In 1997, the Labour Government set up a Social Exclusion Unit to research social exclusion and devise ways of dealing with it at a personal and neighbourhood level. At the same time, the Joseph Rowntree Foundation (JRF) initiated a programme – the Partnership Initiative for Communities (PICs) – which aimed to examine the nature of neighbourhood social exclusion and explore the effectiveness of 'soft regeneration' approaches to neighbourhood renewal (people-based, rather than bricks and mortar). To find out whether the consequences of social exclusion varied in different locations and circumstances, JRF invited the local authorities of three very different districts to join PICs. They were: Wakefield, an example of a district hit hard by industrial decline; York, a typical provincial town; and Lewisham, a fairly typical inner London borough. Each council was asked to select two 'hard to live on' council estates to participate in the research and a programme of social renewal; JRF agreed to put up £100,000 for each of the three areas to fund a chosen project for three years.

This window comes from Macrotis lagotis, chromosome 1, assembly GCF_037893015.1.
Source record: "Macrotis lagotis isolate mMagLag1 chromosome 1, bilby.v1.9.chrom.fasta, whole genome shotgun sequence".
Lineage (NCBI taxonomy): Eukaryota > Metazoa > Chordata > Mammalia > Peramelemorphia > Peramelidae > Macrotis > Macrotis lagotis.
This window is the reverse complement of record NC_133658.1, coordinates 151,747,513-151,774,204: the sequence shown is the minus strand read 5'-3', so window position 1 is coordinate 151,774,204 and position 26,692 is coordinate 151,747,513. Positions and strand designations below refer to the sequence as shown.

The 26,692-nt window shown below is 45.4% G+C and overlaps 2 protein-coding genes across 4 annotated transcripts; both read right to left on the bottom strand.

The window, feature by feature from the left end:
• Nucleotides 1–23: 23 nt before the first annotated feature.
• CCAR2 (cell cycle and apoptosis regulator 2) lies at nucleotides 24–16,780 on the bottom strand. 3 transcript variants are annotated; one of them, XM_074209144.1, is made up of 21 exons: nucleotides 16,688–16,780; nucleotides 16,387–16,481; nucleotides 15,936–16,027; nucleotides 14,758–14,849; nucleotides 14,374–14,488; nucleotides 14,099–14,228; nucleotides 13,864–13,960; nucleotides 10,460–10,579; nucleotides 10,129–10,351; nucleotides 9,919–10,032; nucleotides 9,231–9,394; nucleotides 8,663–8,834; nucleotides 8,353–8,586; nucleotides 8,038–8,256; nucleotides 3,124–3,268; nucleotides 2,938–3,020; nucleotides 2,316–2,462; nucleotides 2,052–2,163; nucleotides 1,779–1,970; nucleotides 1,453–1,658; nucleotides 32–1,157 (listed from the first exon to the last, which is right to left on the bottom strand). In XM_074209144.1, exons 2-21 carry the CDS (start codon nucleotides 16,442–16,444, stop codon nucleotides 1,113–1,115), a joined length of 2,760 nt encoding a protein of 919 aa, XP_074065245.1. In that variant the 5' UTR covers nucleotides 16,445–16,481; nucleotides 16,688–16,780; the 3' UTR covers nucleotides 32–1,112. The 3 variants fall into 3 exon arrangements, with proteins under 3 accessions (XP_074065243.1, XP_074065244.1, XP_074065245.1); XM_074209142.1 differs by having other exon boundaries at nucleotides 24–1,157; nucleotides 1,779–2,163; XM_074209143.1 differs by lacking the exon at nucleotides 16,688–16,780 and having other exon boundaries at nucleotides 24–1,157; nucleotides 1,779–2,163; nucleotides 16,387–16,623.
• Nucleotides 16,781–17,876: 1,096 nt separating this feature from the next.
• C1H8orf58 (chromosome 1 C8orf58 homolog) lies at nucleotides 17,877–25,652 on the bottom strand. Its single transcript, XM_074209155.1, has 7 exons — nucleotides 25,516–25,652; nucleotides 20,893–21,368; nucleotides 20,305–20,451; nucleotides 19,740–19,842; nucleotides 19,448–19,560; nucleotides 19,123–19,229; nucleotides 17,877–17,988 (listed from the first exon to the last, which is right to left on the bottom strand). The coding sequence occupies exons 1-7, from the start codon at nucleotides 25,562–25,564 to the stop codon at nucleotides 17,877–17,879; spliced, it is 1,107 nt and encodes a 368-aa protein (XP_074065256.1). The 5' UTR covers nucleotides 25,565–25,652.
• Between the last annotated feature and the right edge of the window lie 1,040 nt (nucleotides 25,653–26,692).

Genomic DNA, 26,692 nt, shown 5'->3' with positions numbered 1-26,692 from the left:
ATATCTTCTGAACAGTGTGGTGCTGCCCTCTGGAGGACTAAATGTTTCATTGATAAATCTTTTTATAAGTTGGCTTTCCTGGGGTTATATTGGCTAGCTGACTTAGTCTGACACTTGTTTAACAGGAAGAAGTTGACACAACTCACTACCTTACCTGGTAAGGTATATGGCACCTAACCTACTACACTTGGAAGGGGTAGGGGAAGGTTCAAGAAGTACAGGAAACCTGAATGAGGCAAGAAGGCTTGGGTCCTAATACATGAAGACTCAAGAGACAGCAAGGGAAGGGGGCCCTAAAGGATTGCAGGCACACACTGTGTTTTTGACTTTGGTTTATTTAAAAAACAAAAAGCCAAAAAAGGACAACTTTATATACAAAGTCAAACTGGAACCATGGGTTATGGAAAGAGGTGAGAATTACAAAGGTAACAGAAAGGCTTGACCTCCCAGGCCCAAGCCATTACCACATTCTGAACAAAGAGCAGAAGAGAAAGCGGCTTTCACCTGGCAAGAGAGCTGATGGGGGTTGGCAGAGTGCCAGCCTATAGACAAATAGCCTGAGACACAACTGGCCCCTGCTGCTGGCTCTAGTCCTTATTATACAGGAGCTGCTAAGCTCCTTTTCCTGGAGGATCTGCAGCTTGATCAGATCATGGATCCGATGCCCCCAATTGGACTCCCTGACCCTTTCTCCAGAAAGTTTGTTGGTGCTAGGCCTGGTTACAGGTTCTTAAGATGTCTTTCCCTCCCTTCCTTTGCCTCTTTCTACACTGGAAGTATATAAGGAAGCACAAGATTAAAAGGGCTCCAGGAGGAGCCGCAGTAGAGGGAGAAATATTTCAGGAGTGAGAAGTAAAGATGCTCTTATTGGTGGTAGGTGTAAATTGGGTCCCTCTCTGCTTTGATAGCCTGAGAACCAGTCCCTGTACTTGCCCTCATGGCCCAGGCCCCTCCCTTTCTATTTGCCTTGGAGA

The PICs programme

The PICs programme was planned as a sandwich, with local action projects contained within two rounds of qualitative research. In addition, a longitudinal research project tracked the responses of fixed groups of residents to regeneration in each area as it was taking place. The initial research had two purposes:

  • to search out the realities of social exclusion; and
  • to establish the specific needs and problems in each area so that interventions could be tailored to suit local requirements.

A strong feature of the research was the innovative use of market research methods to identify and consult demographic sub-groups within the communities.

The initial research found that neighbourhood concentrations of poverty and worklessness were strongly associated with low academic achievement; poor health, particularly in the form of high rates of depression and alcohol and drug abuse; high rates of crime victimisation and perpetration; low self esteem, limited ambitions and expectations; and high rates of family breakdown and reformation. Although on each estate those with 'no money and no work' were in a minority, the effect of deprivation on the estates was profound. The consistency of these results suggests that similar effects will be found elsewhere in Britain where similar proportions of people with 'no money and no work' exist.

The action projects on estates were different in each area.